Although the average age of the candidates is close to 50, surprisingly many still have children living at home. 63 per cent of the Centre Party, 60 per cent of the Christian League, 57 per cent of the Swedish People's Party, 55 per cent of the Coalition Party and 45 per cent of the Social Democrat candidates are married and living together with their spouse and children. Cohabiting was the most common for the candidates of the Green League, the Left Alliance and the Communist Party, of whom about 15 per cent cohabited. The number of pensioners not belonging to families was highest among the Communist Party candidates.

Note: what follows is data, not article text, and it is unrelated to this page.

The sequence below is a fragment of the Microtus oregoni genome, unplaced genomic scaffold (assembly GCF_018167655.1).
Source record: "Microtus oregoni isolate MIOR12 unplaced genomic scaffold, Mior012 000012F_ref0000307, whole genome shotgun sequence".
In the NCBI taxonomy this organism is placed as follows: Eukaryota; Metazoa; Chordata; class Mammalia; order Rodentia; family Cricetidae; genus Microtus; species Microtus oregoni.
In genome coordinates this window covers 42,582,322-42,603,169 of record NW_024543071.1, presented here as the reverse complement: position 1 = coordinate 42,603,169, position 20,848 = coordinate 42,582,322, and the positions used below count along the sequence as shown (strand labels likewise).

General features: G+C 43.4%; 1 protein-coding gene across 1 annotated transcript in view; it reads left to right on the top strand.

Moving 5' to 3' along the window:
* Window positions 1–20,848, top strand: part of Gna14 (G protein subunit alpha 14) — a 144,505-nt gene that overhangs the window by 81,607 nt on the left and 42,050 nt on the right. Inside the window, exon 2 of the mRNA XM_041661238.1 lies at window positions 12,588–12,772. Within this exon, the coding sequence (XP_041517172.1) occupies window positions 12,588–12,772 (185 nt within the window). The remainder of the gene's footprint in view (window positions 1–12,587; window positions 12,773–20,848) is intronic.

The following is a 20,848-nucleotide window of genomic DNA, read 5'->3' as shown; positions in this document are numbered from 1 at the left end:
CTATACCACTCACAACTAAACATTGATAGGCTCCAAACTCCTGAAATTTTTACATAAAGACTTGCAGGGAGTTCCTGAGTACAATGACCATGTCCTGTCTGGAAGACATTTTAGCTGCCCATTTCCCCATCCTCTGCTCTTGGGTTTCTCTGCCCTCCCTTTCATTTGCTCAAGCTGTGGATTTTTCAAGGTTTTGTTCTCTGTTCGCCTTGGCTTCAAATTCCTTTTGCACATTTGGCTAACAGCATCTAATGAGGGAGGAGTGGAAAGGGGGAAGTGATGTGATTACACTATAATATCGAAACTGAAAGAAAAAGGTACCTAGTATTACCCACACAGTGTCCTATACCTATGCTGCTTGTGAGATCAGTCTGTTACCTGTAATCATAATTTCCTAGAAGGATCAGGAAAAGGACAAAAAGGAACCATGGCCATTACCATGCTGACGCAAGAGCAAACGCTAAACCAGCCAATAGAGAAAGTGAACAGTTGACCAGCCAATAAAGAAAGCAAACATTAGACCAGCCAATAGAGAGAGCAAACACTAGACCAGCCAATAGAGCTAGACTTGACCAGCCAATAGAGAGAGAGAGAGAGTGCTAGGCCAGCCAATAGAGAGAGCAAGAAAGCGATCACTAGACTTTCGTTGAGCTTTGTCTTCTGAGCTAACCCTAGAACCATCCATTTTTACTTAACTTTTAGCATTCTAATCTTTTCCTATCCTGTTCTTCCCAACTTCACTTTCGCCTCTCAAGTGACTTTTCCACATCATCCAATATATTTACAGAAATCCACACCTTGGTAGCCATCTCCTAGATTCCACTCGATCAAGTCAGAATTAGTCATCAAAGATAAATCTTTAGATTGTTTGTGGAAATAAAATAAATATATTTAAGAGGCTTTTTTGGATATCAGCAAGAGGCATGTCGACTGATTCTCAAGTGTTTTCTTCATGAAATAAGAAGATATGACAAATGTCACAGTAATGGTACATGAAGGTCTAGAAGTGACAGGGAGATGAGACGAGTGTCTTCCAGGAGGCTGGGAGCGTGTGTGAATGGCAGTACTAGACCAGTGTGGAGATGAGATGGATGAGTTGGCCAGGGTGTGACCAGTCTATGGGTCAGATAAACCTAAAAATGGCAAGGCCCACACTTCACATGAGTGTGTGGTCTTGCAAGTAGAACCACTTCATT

Family type does not reveal how many of the candidates have had children of their own, because in older families, in case of divorce, etc. children can live apart from the candidates. The number of biological children tells how many candidates have experience of their own children. Of all persons entitled to vote, 35 per cent do not have children of their own, while this is the case for 19.7 per cent of the candidates. The number of childless candidates varies from 16.9 per cent for SDP to 32.5 per cent for the Greens. The Greens have several young candidates, who may not have had children yet. Large families are the most numerous for the True Finns and Christian League candidates, of whom ten per cent have at least five children. The family size is also larger for the Centre Party candidates than for the

candidates of the Social Democratic Party and the Coalition Party. The candidates' number of children reflects the birth rate in the area, which means that the number of large families is highest in Ostrobothnia and lowest in Uusimaa.